Non-Muslims in Britain seeks justice from Sharia Courts
Up to five per cent of cases heard by the Muslim Arbitration Tribunal (MAT) involve people who do not follow the Islamic faith, it has been estimated. The body operates court-like arbitration hearings in London, Bradford, Birmingham, Coventry and Manchester. The MAT said that the greater weight attached to oral agreements in its hearings than the courts was making its service attractive to non-Muslims in Britain, who it estimates are now involved in one in 20 of its cases. “We put weight on oral agreements, whereas the British courts do not,” Freed Chedie, a spokesman, told The Times. He cited a recent case in which a non-Muslim man took his Muslim business partner to arbitrate in a dispute over the profits in their car fleet company. Douglas Murray, Director of the Centre for Social Cohesion, warned the unabated drive towards the full introduction of sharia law must be stopped. He said: “If the Government can’t see what is happening then they must be blind. At best the people driving this are ultra-conservative Muslims but at worst they are radical extremists.”
America’s new Sharia Index to rate countries according to Islam?
An American inspired initiative is under way to rate nations according to how closely they adhere to the principles of Islam. The Shariah Index Project is led by Imam Feisal Abdul Rauf, a New York-based cleric who heads the Cordoba Initiative, a multinational project to improve relations between Muslim countries and the West. The project has been in the works since 2006, with researchers quietly holding behind-the-scenes meetings with scholars, activists and government officials. “We have been soliciting the opinion of scholars throughout the Muslim world, asking them what defines an Islamic state, from the point of view of Islamic law,” he said. “What are the principles that make a state Islamic? We can say among them is justice, protection of religion and minorities and elimination of poverty, and so on...And we’d like to index both Organisation of Islamic Countries (OIC) and non-OIC countries, because we know some non-OIC countries will score higher than some OIC members on some principles like justice, protection of minorities and so on.”
Clearly, the American inspired initiative is to measure the compliance of Muslim countries to western laws and customs as opposed to sharia law.
Sudan’s Abyei oil region: Source of conflict or reconciliation?
The Permanent Court of Arbitration in The Hague on Wednesday re-drew the boundaries of Sudan's contested Abyei oil region, ceding key oilfields and grazing lands to the north. Diplomats and Sudanese politicians hailed the ruling as a resolution of a festering row over the boundaries of Abyei -- one of the most sensitive issues left unresolved in the 2005 Comprehensive Peace Agreement that ended more than two decades of civil war between north and south Sudan. But doubts remain whether the complex ruling will be accepted by deeply divided communities living around Abyei. The tribunal's decision to re-draw Abyei's western border means the railway town of Meiram falls securely inside north Sudan. Abyei's new eastern border also means northern Sudan will be able to keep the key Heglig and Bamboo oilfields, whatever happens in the referendum. A large stripe of grazing lands that fell inside the 2005 borders of Abyei now stays firmly in the north.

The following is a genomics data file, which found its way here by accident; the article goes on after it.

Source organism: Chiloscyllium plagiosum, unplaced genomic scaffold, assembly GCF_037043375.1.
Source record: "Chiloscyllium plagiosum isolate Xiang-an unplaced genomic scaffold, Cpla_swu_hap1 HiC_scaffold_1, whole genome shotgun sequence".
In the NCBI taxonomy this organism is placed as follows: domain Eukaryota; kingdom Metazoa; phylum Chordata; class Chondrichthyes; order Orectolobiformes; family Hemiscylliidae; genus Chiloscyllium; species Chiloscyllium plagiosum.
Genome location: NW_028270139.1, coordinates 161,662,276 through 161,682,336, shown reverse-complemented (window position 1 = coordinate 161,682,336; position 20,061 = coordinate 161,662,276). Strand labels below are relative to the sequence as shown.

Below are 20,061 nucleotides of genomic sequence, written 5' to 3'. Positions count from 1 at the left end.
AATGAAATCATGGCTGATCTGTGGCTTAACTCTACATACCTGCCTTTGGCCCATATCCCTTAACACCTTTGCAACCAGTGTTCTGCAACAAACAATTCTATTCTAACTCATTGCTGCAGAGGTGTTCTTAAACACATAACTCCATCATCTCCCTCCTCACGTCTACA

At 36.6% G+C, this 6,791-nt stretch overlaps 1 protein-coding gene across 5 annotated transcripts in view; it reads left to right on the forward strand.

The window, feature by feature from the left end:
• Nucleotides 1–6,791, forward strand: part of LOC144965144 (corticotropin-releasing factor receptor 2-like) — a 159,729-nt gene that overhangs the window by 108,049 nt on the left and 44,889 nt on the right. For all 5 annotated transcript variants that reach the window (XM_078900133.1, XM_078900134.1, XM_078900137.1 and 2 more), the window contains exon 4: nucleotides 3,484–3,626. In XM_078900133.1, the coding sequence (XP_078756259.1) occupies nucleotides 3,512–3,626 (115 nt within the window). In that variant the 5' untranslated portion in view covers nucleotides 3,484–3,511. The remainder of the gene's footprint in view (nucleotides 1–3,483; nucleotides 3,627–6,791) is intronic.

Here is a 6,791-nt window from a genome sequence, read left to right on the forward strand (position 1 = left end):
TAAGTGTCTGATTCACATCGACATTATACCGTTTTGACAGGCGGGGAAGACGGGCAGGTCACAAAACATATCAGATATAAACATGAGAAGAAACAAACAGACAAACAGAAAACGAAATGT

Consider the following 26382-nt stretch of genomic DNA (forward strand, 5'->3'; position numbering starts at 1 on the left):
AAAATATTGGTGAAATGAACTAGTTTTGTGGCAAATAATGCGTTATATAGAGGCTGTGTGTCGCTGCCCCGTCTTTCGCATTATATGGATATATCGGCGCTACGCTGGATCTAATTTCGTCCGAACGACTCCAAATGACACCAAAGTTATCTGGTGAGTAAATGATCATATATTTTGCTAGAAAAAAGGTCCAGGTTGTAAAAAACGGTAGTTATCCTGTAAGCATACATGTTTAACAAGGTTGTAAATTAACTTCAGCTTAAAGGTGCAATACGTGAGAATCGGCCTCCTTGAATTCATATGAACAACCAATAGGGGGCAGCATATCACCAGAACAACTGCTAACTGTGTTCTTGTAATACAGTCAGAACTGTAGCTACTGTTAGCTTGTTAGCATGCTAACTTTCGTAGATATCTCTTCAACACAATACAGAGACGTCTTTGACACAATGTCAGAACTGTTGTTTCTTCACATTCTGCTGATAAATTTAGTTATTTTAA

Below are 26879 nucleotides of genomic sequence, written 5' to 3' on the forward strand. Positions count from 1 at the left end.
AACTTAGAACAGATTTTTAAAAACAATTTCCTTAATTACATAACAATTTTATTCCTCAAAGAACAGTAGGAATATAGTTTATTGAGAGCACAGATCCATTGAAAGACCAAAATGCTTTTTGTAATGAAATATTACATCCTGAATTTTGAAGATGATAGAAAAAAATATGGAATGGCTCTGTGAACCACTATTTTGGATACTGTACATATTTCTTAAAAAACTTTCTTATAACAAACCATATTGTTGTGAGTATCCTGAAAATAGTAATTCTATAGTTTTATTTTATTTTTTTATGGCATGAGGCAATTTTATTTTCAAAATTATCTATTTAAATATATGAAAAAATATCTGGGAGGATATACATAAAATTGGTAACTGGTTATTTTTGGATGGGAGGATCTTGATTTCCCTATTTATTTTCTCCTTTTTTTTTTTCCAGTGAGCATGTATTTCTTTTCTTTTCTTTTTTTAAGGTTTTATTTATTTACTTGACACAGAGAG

The decision does not mean that peace will return to Sudan. On the contrary, as long as multinational oil companies continue to exploit Sudan’s oil wells, foreign powers will press ahead with plans to make the Sudanese people spill blood to secure these vital oil fields for the West.
The Pakistani leadership is still unable to perceive the US threat
This week The New York Times Pakistani officials have told the Obama administration that the Marines fighting the Taliban in southern Afghanistan will force militants across the border into Pakistan, with the potential to further inflame the troubled province of Baluchistan, according to Pakistani intelligence officials. Pakistani officials have told the Obama administration that the Marines fighting the Taliban in southern Afghanistan will force militants across the border into Pakistan, with the potential to further inflame the troubled province of Baluchistan, according to Pakistani intelligence officials.
One would have thought that such developments would have prompted the military brass to sever its relations with America. Instead, the military leadership is asking for more weapons and funds, even though it perceives a clear threat from the US to dismember Pakistan. The continued cooperation between the Pakistani army leadership and America can only be described as both callous and treacherous—where the only losers are Muslims.
China’s space program masks an ambitious attempt to dominate space
Forty years after the United States landed a man on the moon, China’s fledgling space programme is racing to get to the lunar surface before an American return and ahead of its Asian rivals. The United States – the only country to have sent men to the moon – is hoping to touch down on the lunar surface again by 2020, almost a generation after it first completed six historic manned lunar trips between 1969 and 1972. Meanwhile, after putting its first man into space in 2003 – the third nation to do so – China is aiming to launch an unmanned rover on the moon’s surface by 2012 and a manned mission to the moon by around 2020. “China is doing all the things one would need to do in order to go to the moon,” says Dean Cheng, an expert on China’s space programme at the US-based research firm CNA Corp. But ambitious space programs are not the only concern for US policy makers. Many foresee that China will develop a new generation of weapons and satellites, which will eclipse America’s primacy in space.
22 July 2009